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5 Reasons Why BMX Is One Of The Most Dangerous Olympic Sports

By Lisa Costantini | Sept. 25, 2015, 1:20 p.m. (ET)

Alise Post competes in the BMX time trial during the Toronto 2015 Pan American Games at Centennial Park on July 10, 2015 in Toronto.

It’s hard to think of a sport that involves a bicycle — something most kids start riding as young as 2 years old — as one of the most dangerous Olympic sports out there. It’s also hard to think of a tiny 9-year-old as “The Beast.” But it was thanks to skills on a bike that earned a then “little 60-pound” Alise Post that long-lasting nickname.

Fast forward 15 years and the 2012 Olympic BMX racer is still tearing it up on the track — winning multiple world cup medals this season. Before she competes at the UCI BMX Supercross World Cup in Rock Hill, South Carolina, this weekend, we talked to the Rio 2016 Olympic hopeful about why her sport is so dangerous and what keeps her going back for more.

Here are five reasons Post says BMX is one of the most dangerous sports – but still the most fun.

1. It’s Hard, Fast And Dangerous

Our sport is definitely harder than it looks. We’re doing pretty high speeds with no suspensions on our bikes. Our bodies become the shock absorbers, so you learn to be very precise and accurate.

It’s about more than just peddling and throwing your bike in the air. It takes a lot of skill to maintain speed and gain speed.

But I would really encourage people to do it. After all, what kid these days that has a bike doesn’t try to hop curbs, and other stuff? I’ve seen 2 year olds up to 70-something year olds doing this sport.

Not only does it build character, but it’s also a sport where nobody is on the bench. It’s not like soccer where you have practice with your team from 2-4 p.m. two days a week. With this, you can practice whenever it suits your schedule. It’s at your pace and at your level.

2. It’s Like A Horse Race Mixed With A Rollercoaster Ride

A race for us starts off with us waiting at the gate. That anticipation of waiting, your energy building and then all of a sudden the horse is let out of the gate and everybody is just going. Then it’s like dropping down a rollercoaster and riding a rollercoaster around the whole track.

We’re going 40 mph roughly and doing 40-foot gaps down the first straight. You’re doing it with seven other people around you and you have to trust what they’re doing. I’d compare it to a horse race mixed with a rollercoaster ride.

Anytime you do new things or you see success, that’s when you get the reward of it. And that’s what you work for every day. You work every day for that 30- or 40-second race. In less than four seconds we’re already at the first jump coming down a three-story hill. It’s pretty exciting. But it’s the rush you get that I keep going back for.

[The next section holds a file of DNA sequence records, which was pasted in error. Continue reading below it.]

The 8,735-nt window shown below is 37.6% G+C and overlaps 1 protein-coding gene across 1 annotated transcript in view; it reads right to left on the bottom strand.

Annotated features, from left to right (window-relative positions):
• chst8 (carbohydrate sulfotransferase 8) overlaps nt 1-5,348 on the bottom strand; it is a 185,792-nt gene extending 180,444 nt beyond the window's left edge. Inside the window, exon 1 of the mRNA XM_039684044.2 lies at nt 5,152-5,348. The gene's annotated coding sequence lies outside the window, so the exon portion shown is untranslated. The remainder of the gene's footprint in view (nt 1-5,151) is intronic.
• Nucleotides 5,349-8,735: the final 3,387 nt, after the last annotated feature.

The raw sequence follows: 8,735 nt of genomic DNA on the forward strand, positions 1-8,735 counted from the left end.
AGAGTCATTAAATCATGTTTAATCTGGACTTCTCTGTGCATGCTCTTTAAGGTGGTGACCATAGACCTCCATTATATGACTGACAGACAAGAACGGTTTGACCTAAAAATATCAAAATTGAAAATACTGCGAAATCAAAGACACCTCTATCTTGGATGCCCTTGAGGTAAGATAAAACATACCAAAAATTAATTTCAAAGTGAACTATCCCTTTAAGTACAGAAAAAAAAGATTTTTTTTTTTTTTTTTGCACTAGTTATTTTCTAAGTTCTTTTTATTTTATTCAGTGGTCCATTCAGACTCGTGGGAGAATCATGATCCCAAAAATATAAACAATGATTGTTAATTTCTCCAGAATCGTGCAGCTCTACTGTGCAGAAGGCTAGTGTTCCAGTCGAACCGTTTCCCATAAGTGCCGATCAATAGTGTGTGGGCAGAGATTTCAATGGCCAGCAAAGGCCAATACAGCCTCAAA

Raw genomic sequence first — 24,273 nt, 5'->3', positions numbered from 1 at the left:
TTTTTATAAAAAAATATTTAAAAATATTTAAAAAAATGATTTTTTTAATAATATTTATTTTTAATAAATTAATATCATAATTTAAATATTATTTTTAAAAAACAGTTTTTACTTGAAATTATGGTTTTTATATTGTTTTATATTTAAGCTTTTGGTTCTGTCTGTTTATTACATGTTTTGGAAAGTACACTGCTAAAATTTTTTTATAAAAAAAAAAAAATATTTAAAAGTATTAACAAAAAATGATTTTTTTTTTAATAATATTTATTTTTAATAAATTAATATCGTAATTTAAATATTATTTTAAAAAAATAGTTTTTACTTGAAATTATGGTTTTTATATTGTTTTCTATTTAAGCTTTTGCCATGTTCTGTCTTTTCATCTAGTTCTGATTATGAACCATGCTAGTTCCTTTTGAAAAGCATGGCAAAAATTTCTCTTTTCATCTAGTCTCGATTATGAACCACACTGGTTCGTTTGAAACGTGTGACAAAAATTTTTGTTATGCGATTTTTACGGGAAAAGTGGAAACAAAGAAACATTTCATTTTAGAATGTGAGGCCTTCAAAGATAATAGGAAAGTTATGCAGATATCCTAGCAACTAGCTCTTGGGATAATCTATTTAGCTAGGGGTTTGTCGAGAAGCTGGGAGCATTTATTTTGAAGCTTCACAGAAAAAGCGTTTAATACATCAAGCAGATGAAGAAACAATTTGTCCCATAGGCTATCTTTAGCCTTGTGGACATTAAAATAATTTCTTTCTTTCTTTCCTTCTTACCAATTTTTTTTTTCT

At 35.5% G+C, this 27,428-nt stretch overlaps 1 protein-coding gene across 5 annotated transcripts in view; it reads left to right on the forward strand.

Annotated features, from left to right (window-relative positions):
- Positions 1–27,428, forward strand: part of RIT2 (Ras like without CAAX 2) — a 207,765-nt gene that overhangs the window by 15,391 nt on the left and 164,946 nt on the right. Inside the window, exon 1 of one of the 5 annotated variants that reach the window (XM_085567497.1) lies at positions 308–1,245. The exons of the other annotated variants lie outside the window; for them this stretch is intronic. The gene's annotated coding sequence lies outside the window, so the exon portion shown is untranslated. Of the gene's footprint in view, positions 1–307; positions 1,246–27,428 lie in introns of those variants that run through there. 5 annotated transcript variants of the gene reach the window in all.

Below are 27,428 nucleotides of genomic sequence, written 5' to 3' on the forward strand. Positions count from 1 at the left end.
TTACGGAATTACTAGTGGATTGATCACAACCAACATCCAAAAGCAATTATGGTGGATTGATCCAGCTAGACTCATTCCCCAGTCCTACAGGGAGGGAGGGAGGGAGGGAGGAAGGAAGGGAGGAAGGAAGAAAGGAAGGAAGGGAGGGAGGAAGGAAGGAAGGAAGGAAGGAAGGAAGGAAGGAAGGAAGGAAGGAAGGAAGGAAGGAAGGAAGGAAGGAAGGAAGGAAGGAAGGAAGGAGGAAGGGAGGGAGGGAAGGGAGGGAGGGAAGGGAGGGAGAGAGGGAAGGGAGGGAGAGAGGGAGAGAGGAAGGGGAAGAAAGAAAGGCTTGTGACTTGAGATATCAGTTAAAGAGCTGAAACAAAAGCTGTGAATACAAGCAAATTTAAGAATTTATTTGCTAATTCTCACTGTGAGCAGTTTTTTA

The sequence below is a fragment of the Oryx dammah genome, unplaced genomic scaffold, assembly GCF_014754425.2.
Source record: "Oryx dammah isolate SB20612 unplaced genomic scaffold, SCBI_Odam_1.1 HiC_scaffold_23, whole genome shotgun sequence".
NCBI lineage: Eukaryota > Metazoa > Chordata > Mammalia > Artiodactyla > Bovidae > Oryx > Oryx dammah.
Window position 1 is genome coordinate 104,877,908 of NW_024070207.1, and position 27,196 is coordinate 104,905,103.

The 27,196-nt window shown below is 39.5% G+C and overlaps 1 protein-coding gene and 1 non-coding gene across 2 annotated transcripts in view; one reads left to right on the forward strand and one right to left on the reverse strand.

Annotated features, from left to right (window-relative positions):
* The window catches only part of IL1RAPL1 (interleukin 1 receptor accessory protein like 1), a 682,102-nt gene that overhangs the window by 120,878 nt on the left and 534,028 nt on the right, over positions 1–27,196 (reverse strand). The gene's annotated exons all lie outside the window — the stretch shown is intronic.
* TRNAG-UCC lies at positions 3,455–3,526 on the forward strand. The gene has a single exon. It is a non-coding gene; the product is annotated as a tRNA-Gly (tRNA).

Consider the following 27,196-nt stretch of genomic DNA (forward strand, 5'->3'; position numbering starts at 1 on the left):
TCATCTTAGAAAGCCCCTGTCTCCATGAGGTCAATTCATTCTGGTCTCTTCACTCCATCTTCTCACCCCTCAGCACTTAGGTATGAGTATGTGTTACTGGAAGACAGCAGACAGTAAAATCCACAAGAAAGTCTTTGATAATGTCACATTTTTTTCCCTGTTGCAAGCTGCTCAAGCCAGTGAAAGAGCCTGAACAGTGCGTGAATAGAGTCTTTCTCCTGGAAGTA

3. You Have To Be Crazy To Want To Do It (And OK With Injuries)

All of us are a little crazy — that’s for sure. You have to be to want to do this. We love the rush we get when we go down that hill. No one wants to get hurt or see others get hurt, but it’s something that happens — and not just in our sport. With BMX, we hit hard. So you have to be a little bit crazy to want to get up and do it again.

I’ve had quite a few injuries. Starting in 2010, I blew out my ankle, tore some ligaments in my fibula and had to have surgery on it. I was 19 at the time. Then a couple months after I came back from my ankle injury, I exploded my knee and had to have reconstruction. That was the most devastating injury as it was right when the Olympic points were starting for 2012. So after many years of working towards this goal of making the Olympic team — and having a solid position in the U.S. — my career was going backwards.

Thankfully, I was able to come back from that and still make the Olympic team after having a successful rest of the year. But then I tore a ligament in my thumb and had to have hand surgery. In 2014, I had another knee surgery after breaking my shinbone. I had some screws placed and was out for a couple months. Three months later I had the world championships and placed second.

I think I was under the knife four or five times in four years. But even though each of those things stinks, they build character. As an athlete it makes you realize if you want to do it or not.

4. You’re At The Mercy Of Other Riders

Our sport is a head-to-head sport. You’re in the gate with seven other riders and whoever crosses the line first wins. So you’re bound to have something happen in your career, but the better you get at what you do, the less likely things are to happen.

Typically if you do it right, you’re pretty injury-free. But you’re at the mercy of other riders.

Things happen so fast out there because we’re going really fast. And the dirt is almost as hard as asphalt. You’re going 40 mph hitting the ground. Something has to give.

5. But…Crashing Isn’t Always So Bad

I was so scared when I first started. I wouldn’t do it. My first race I chickened out and wouldn’t do it. I didn’t want to crash. I was really scared of that.

But a week after I pulled out of my first race, I went and got second. Ever since that day, I’ve loved it — and the adrenaline I get from it. Crashing isn’t always so bad – it’s not fun — but it’s part of what we do.

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